Everyday safety: It’s a long way down
By James Golemiec 1 April 2021 Share this story
I don’t like being at heights.
I’m not generally afraid of heights. Climbing has been a part of my job for years, to inspect or install things on rooftops and high structures, such as on the frameworks of gas plants or above aircraft hangars. But if I can find a way to do the job and stay on the ground, I’ll do it.
This time of year, many people will be on ladders cleaning out gutters, trimming trees, or (finally) taking down holiday lights.
Using ladders in the workplace comes with a whole set of regulations, but around the home, you are on your own, and there are more dangers than most people realize.
Most homeowners have at least a couple ladders. I have three: a step ladder, an aluminum combination ladder (also called a multi-position ladder), and a step stool.
Any tool you buy should be “fit for purpose,” as we say in the safety biz. Painting rooms, hanging pictures, and changing light bulbs are typical uses for indoor ladders. I use my 2-m step ladder for this. It’s light, takes up little space, and sets up quickly. If I need a bit more height, my aluminum combination ladder usually suffices. You can fold some indoor combination ladders into a box shape, making them easy to move without dinging the walls. Some are designed for use on stairs.
Most people don’t think of a step stool as a ladder, but that’s how they’re classified. They have two steps and a maximum climb height of 80 cm off the floor. These are great little things. They are cheap and much safer than standing on a chair. Buy one for someone you care about. But remember, low height doesn’t guarantee safety: 25% of falls from 3 m or less are fatal.
Working outside brings other dangers.
My house has a low side, where I can use my combination ladder to clean my gutters at 3 m, and it has a high side, where the gutters are over 7 m off the ground. I also have an end wall that’s over 8.5 metres to the peak. I don’t have the right ladder to access those areas, so I painted everything up to about 5 metres (on a borrowed ladder) and paid pros to paint the high areas. Know your limitations.
So what ladder do you need? Consider these safety rules.
- For every 1.2 m of wall height, move the base of the ladder out 0.3 m. My gutters are 6.1 m up, so I need to come out about 1.5 m at the base.
- Allow 1 m of extra ladder above the roof surface. (2)
Ladders are expensive, so don’t try to buy one for every possible need—but rent or borrow the right one for you job, rather than trying to make do with a ladder that’s too short.
Ladders come in three common grades, which have load ratings. Grade 1 is heavy duty industrial, Grade 3 is light duty household use. My reasonably-priced combination ladder, which I got at my local hardware store, is a Grade 1.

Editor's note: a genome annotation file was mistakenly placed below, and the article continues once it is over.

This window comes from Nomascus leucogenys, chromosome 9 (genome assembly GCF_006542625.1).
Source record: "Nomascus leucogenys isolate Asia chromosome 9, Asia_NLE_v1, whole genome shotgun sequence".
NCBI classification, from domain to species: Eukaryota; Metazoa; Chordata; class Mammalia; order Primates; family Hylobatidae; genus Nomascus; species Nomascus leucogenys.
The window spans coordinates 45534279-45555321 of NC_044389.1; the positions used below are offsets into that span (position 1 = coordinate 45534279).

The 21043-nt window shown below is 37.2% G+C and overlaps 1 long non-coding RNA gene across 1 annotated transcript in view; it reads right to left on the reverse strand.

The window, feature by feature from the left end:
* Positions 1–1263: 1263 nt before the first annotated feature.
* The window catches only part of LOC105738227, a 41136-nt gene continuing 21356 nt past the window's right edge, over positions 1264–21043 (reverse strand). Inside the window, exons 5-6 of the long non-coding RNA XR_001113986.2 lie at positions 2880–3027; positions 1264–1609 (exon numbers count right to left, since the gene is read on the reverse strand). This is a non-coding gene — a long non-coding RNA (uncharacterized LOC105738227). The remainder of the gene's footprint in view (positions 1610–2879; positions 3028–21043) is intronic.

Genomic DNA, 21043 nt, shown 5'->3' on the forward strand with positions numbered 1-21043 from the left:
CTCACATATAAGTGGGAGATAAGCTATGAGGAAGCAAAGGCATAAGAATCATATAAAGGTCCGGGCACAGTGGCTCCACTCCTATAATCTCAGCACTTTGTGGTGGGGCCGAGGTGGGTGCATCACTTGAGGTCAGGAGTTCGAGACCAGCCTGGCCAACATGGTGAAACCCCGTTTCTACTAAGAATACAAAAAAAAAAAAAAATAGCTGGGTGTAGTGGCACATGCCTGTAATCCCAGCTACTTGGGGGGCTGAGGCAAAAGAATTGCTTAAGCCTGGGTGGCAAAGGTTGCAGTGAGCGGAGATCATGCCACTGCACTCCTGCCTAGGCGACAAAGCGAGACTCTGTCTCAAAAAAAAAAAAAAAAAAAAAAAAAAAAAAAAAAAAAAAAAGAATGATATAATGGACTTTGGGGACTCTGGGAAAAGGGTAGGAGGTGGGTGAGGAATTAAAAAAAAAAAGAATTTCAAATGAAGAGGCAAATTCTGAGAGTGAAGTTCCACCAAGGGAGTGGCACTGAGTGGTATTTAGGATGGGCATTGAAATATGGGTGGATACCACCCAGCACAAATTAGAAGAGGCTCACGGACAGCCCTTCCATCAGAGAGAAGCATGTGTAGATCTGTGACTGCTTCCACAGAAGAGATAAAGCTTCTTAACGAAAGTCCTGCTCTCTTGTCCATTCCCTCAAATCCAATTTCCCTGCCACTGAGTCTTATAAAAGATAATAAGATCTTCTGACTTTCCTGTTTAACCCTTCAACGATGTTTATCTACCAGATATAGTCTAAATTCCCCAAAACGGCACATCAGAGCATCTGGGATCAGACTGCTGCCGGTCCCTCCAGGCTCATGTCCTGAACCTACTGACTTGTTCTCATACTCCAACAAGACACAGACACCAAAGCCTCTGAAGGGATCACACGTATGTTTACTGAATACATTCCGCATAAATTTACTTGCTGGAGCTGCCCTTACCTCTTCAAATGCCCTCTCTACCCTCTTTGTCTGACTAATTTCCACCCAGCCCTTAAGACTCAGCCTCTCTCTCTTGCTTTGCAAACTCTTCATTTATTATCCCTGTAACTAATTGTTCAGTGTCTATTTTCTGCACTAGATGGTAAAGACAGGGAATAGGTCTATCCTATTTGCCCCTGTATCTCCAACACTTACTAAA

- The safest climb is one you never need to do. The technical term for this is “hazard elimination.” If you hire someone to paint the high part of your house, or to clean your gutters, you will never risk that fall.
- Read the instructions, especially for combination ladders, which can be set to a variety of climbing combinations.
- Inspect before use. Wear gloves and feel each part, checking for damage and that locks and hinges work properly. All ladders have sharp edges, hinged parts, and locks that can pinch or cut your finger.
- Tie your shoes. Sturdy shoes with good traction are important for ladder work, as any roofer will confirm.
- Look up before you lift. Watch for power lines and other hazards.
- Ensure the base is level and secure. Extension ladders have feet that you can place on solid wood or flip up to dig firmly into soil.
- Secure your ladder at the top. Be very careful at this point since the ladder is not stable until tied off. Reach through the rung to secure the ladder, keeping your body weight centred between the rails.
- You will be tempted to reach just a bit further by moving your body outside the centre of the rails. Don’t do it. Remember that ladder scene in National Lampoon’s Christmas Vacation? It won’t go as well for you as it did for Clark Griswold.
- Never climb past the fourth rung from the top. When your waist is at the roof edge, you’ve gone as far up the ladder as you should.
- Use a rope to pull up your tools. That will allow you to keep one hand on the ladder at all times. I tie a salt bag on the end of the rope and put my tools into it and then pull up the bag.
- Transitioning from roof to ladder or back again the most dangerous maneuver in ladder climbing. If your job requires you to do this, leave it to the pros.
Ultimately, you should always ask yourself “What is the hazard and how can it hurt me?” Then control the hazard as much as you can, and work slowly and thoughtfully, and you’ll get back on the ground safely. That’s the best part of a climb.
This story was originally published in Halifax Magazine.
James Golemiec is a Canadian Registered Safety Professional with over 11 years of experience coordinating and managing complex safety systems at manufacturing facilities and performing inspections on project job sites across Canada.
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